In England, there is the famed Stonehenge. This, too, was once a pagan ritual centre. Famous physicist, polymath and a somewhat controversial figure Sir Fred Hoyle was also a Stonehenge expert. He conjectured that this stone structure was constructed with astronomical knowledge, and was used to predict solar and lunar eclipses (On Stonehenge, 1977). Eclipse rituals were perhaps performed here. Archeologist Aubrey Burl, who had spent a lifetime studying stone circles, also thinks that these structures have religious significance related to lunar circles.

Summer solstice ritual petroglyph in Arizona
Summer solstice ritual petroglyph in Arizona

The discovery of an implicit order in the immense celestial circles should have filled the human mind with awe, which would have become the womb for all artistic and scientific achievements of humanity. Hoyle points out that the eighteenth-century poet and painter William Blake seemed to have intuitively grasped this connection when he portrayed the Stonehenge with a lunar eclipse and three figures whom he identified as Bacon, Newton and Locke, in the drawing for his poem ‘Jerusalem’.

William Blake: Stonehenge, lunar eclipse and three figures
William Blake: Stonehenge, lunar eclipse and three figures

Even in Mecca, the famous Kaaba stone was said to have been surrounded by 360 stone deities arranged in a circle, before the sword of Islam destroyed those shrines. Perhaps there too existed a cultural continuity from megalithic astronomical spirituality which was destroyed by the monotheistic zeal of Muhammad.

Back in India, solstices and equinoxes have been embedded in the living culture, and the roots perhaps would have been embedded in the megalithic astronomical substratum. Even today, there are scores of centuries-old temples where the first rays of the solstice sun strike the interior shrine.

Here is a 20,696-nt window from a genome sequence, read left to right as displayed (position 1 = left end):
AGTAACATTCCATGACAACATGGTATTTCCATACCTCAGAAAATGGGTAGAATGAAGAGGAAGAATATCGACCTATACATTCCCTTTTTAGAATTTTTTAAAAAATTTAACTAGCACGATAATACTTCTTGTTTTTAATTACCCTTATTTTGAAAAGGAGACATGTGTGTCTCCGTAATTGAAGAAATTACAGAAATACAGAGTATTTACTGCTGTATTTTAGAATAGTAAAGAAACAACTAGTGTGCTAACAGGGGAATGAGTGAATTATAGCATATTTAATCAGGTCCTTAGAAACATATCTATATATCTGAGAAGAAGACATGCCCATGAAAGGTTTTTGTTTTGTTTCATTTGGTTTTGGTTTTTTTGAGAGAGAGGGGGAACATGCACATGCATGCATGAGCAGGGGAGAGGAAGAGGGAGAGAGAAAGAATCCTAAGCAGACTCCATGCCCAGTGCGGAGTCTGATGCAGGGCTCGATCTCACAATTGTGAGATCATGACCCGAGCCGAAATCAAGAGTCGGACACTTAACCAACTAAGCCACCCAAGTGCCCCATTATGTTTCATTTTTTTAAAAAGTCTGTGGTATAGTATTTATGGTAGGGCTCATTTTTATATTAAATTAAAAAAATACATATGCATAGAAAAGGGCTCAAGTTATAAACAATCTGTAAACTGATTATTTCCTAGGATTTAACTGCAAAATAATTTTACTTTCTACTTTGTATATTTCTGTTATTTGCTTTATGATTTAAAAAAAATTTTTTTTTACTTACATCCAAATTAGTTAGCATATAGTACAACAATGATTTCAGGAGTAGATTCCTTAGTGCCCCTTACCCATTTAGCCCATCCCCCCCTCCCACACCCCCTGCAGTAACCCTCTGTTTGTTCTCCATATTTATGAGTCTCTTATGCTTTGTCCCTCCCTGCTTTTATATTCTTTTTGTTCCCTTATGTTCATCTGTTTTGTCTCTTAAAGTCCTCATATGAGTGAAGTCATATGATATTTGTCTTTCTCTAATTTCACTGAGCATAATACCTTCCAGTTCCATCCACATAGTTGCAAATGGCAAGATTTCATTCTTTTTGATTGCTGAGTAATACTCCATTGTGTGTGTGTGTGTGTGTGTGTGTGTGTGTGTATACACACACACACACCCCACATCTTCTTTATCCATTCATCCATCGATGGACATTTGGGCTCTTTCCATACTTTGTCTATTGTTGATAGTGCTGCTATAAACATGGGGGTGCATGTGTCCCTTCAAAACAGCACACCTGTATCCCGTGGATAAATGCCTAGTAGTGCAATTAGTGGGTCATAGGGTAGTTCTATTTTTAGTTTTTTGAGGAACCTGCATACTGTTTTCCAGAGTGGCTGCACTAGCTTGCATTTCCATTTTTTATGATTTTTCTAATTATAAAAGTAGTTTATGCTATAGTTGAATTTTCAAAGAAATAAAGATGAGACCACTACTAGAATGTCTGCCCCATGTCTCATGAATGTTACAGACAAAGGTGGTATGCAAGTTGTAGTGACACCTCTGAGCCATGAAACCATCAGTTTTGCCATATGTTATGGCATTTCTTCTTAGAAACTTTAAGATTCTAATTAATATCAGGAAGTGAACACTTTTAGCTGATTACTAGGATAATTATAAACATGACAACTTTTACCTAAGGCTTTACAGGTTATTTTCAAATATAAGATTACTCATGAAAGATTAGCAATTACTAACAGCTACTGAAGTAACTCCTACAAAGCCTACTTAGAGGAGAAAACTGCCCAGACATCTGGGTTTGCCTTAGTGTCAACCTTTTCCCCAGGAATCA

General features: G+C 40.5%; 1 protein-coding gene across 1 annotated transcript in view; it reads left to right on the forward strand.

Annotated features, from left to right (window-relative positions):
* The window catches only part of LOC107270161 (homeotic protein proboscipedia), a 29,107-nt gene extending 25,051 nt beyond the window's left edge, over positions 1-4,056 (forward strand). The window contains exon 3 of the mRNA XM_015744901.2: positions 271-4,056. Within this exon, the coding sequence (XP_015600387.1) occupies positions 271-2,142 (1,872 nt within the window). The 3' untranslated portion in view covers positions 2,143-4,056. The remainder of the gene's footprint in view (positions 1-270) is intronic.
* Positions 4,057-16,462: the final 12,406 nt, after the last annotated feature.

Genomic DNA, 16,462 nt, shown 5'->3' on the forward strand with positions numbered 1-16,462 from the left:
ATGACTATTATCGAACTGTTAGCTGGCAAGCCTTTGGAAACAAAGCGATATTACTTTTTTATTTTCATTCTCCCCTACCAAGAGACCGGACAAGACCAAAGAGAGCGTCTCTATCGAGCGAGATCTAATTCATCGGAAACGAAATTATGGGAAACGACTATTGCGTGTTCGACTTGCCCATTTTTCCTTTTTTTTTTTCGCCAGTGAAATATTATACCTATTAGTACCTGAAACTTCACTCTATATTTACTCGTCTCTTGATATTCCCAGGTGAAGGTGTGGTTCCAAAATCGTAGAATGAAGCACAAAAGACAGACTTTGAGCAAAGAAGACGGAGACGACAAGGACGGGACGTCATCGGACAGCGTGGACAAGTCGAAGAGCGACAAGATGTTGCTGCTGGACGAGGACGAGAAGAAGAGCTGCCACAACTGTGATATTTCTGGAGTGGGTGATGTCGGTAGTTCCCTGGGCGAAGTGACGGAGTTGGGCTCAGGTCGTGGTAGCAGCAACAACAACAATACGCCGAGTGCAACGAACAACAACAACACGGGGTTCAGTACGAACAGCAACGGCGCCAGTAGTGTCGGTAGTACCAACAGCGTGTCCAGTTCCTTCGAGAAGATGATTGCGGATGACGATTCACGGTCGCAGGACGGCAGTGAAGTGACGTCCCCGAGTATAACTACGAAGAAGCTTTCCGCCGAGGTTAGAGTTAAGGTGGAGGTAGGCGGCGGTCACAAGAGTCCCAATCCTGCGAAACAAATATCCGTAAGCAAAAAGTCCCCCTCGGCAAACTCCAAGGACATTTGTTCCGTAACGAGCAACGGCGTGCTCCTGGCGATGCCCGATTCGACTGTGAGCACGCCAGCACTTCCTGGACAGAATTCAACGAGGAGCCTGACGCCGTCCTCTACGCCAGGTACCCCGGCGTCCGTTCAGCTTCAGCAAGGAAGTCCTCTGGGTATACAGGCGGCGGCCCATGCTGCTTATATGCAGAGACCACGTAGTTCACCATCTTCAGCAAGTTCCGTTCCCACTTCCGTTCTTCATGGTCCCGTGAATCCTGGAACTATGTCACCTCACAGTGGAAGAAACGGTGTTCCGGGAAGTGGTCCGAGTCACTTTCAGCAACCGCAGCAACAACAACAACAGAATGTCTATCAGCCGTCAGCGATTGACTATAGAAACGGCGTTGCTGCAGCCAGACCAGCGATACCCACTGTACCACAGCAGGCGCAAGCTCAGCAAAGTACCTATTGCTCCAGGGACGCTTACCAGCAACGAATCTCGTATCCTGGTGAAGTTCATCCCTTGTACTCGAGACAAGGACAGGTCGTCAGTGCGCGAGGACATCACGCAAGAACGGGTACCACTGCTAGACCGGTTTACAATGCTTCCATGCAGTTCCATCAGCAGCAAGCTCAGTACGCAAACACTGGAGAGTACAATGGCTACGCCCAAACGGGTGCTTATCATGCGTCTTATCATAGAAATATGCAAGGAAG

A detailed study of the famous Gavi Gangadhareshwara Temple in Karnataka, where the sun rays touch the Shiva Linga on Makara Sankranthi, was taken up by the astronomers of Jawaharlal Nehru Planetarium, Bengaluru. They discovered that it was a unique temple which incorporated a marking for both the solstices. They studied a painting of the temple dated 1792, which showed that “the passage of the sunlight into the cave was probably intended for marking winter solstice”. And the new construction made in the last two centuries had actually disrupted the way sunlight interacted with this cave temple as originally intended.

Gavi Gangadhareshwara temple: solstice alignment
Gavi Gangadhareshwara temple: solstice alignment

In Tamil Nadu, there are many such temples which await a proper study.

- In the southern district of Tirunelveli, at Srivaikuntam, is a Vishnu temple. On the fifth and sixth days of the first month of the Tamil calendar (during the period of spring equinox), the local legend says that the sun arrives here to worship Vishnu. On those days, the morning sun rays directly touch the murthi placed in the sanctum.

- At the Nageshwar temple in the famous temple town of Kumbakonam, starting on the eleventh day of the first month of the Tamil calendar, the sun rays directly touch the linga in the sanctum of the temple for three days.

- At the Nelli Vananageshwar temple in Tanjore district, during the seventh month of the Tamil Calendar (aligning with the autumnal equinox period), the sun is said to pray to the deity for seven days.

In Trivandrum, Kerala, one can see inside, through the doors of the gopuram of the temple, a dramatic slow descent of the autumnal equinox sun.

Autumnal solstice: Padmanabhaswamy Temple, Thiruvananthapuram
Autumnal solstice: Padmanabhaswamy Temple, Thiruvananthapuram

There is a strong possibility that while the shrines and temples were later additions, the original sanctum deity – usually a swayambhu – could have been an astronomically-aligned sacred stone that has come to us from the megalithic times. Perhaps only in Indian culture have these elements been preserved in the subsequent temple architecture and the mythologies.